A $5bn debt sale by Alibaba drew more than $38bn in orders from investors, illustrating how the Chinese tech group’s bonds remain an alluring proposition for global capital even as regulators pile on pressure.

The bumper dollar debt issuance, one of the largest in Asia in 2021, came as the company feels the heat from Chinese authorities. Regulators suspended the $37bn stock market listing of its payments affiliate Ant Group in November and launched an antitrust investigation into Alibaba in December. Jack Ma, Alibaba’s billionaire founder, has disappeared almost entirely from the public spotlight in recent months.

Bankers familiar with the deal said they were initially uncertain whether increased scrutiny of Ma’s empire and China’s wider ecommerce sector would weigh on demand for the bonds, which priced on Friday. Alibaba earlier scaled back the debt sale from up to $8bn.

But investors appeared to put those concerns aside, with bids for the bonds amounting to more than seven times the value on offer. “It illustrates how highly regarded big China tech names like Alibaba remain for investors,” one banker said.

Yields on all four of the bond tranches came in lower than initially guided by bankers, underscoring high demand for returns as a flood of central bank liquidity in response to the coronavirus pandemic depressed global interest rates.

Yields on the 10- 30- and 40-year bond tranches totalling $4bn were 0.3 percentage points below initial guidance. The yield on a ten-year, $1.5bn bond priced at 2.143 per cent, 1 percentage point above that on the equivalent maturity US Treasury.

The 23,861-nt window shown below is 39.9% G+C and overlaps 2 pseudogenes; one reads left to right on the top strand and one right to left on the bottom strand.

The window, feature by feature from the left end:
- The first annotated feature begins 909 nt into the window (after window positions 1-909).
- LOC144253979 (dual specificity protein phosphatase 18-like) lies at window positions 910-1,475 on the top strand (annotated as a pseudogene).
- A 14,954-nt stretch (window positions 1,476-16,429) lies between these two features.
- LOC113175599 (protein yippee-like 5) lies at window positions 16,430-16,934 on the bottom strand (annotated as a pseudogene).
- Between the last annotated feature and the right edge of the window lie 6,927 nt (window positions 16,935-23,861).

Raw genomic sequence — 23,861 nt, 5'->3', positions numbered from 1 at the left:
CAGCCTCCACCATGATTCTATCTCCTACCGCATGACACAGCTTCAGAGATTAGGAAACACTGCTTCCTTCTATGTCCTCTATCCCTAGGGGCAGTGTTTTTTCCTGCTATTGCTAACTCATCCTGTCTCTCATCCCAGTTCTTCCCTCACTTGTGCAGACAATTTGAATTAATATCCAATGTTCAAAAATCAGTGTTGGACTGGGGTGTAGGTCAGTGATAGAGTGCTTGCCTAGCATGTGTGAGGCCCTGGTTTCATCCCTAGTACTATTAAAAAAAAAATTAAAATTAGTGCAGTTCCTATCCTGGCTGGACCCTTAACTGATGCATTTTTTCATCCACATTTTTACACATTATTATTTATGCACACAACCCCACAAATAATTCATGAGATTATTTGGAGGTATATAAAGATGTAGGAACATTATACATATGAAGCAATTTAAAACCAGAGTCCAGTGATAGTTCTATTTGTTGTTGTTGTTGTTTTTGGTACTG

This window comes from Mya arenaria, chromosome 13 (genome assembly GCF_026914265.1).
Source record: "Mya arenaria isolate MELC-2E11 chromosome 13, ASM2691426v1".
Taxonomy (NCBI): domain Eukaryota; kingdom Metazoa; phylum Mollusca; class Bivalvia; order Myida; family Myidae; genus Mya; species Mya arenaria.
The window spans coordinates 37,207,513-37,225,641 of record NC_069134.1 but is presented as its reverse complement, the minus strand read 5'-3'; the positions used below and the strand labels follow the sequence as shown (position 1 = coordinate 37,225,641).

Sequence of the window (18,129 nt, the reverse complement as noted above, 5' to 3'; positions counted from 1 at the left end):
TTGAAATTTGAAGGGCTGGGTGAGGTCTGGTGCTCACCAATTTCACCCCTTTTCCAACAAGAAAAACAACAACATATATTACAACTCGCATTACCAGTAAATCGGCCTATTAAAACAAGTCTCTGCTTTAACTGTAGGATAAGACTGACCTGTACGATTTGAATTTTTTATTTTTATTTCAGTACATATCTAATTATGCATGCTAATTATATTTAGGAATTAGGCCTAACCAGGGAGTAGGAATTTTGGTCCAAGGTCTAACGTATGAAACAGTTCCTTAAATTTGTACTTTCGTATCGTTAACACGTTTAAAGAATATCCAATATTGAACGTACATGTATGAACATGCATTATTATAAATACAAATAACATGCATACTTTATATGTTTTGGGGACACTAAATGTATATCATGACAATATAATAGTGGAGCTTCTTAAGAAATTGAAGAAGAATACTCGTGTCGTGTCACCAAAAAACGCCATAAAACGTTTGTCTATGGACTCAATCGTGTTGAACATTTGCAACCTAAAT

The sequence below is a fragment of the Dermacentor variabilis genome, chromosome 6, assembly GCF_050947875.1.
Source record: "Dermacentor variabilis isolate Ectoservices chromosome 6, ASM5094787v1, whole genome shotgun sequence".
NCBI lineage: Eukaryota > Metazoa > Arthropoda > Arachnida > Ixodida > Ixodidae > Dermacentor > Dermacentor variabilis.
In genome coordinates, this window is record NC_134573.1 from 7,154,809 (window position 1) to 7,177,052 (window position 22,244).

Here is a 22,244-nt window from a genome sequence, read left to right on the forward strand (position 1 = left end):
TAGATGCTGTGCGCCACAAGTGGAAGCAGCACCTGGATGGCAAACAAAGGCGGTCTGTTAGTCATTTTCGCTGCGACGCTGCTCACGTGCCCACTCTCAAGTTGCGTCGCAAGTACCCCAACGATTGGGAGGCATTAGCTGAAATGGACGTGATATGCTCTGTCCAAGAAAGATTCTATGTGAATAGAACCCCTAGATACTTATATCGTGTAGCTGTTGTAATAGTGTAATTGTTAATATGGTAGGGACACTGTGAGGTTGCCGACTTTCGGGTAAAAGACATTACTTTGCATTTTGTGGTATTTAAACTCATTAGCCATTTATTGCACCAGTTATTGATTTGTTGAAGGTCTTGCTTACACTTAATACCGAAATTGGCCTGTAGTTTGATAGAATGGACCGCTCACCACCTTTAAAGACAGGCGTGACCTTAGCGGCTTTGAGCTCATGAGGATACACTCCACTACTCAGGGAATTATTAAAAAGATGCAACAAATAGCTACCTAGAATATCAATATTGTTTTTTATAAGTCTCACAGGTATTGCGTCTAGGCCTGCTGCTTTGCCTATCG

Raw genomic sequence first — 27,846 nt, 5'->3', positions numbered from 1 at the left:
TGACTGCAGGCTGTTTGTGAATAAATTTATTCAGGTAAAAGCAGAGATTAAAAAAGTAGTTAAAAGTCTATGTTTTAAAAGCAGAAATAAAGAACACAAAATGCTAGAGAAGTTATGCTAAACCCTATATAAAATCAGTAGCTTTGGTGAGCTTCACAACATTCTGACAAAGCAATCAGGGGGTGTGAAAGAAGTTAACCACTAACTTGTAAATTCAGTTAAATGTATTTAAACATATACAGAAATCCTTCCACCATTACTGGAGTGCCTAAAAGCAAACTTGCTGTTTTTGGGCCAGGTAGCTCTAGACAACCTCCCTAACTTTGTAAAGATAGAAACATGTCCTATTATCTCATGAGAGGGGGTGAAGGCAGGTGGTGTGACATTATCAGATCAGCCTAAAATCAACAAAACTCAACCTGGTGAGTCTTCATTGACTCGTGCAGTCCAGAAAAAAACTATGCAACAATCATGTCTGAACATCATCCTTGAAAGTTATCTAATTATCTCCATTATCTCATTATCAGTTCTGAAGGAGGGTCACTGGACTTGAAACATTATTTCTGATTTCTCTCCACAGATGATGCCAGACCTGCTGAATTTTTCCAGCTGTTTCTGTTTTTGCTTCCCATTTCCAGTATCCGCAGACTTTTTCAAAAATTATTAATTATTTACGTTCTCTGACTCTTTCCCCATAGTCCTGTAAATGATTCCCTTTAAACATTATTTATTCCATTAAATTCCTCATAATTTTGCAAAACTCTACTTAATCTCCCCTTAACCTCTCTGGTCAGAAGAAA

People directly familiar with the deal said it had drawn substantial demand from investors looking to adhere to environmental, social and governance principles. The yield on a 20-year, $1bn sustainability tranche — tied to green projects — dropped 0.4 percentage points from earlier guidance. It priced 1 percentage point above the equivalent Treasury yield.

Proceeds from the remaining $4bn will be used to boost Alibaba’s working capital and repay offshore debts. Alibaba also increased the size of its share buyback programme from $6bn to $10bn in December.

Wong Kok Hoi, chief investment officer at APS Asset Management in Singapore, said the bond sale was about “Alibaba raising as much capital as they can when the environment is favourable”. He added: “As the old saying goes, 'make hay — as much as you can — while the sun shines’.”

Alibaba’s New York-listed stock is down about 14 per cent since Ant’s IPO suspension. The shares recovered some ground after Ant reached a deal with regulators to restructure its business this week.

In its most recent quarterly earnings, Alibaba posted a 37 per cent year-on-year gain in revenue, beating analysts’ forecasts. However, that figure was boosted by the inclusion of sales from supermarket chain Sun Art, without which Alibaba would have recorded one of its slowest rates of quarterly growth since the company’s IPO in 2014.

Citigroup, Credit Suisse, Morgan Stanley, JPMorgan and China International Capital were among the underwriters on the bond sale.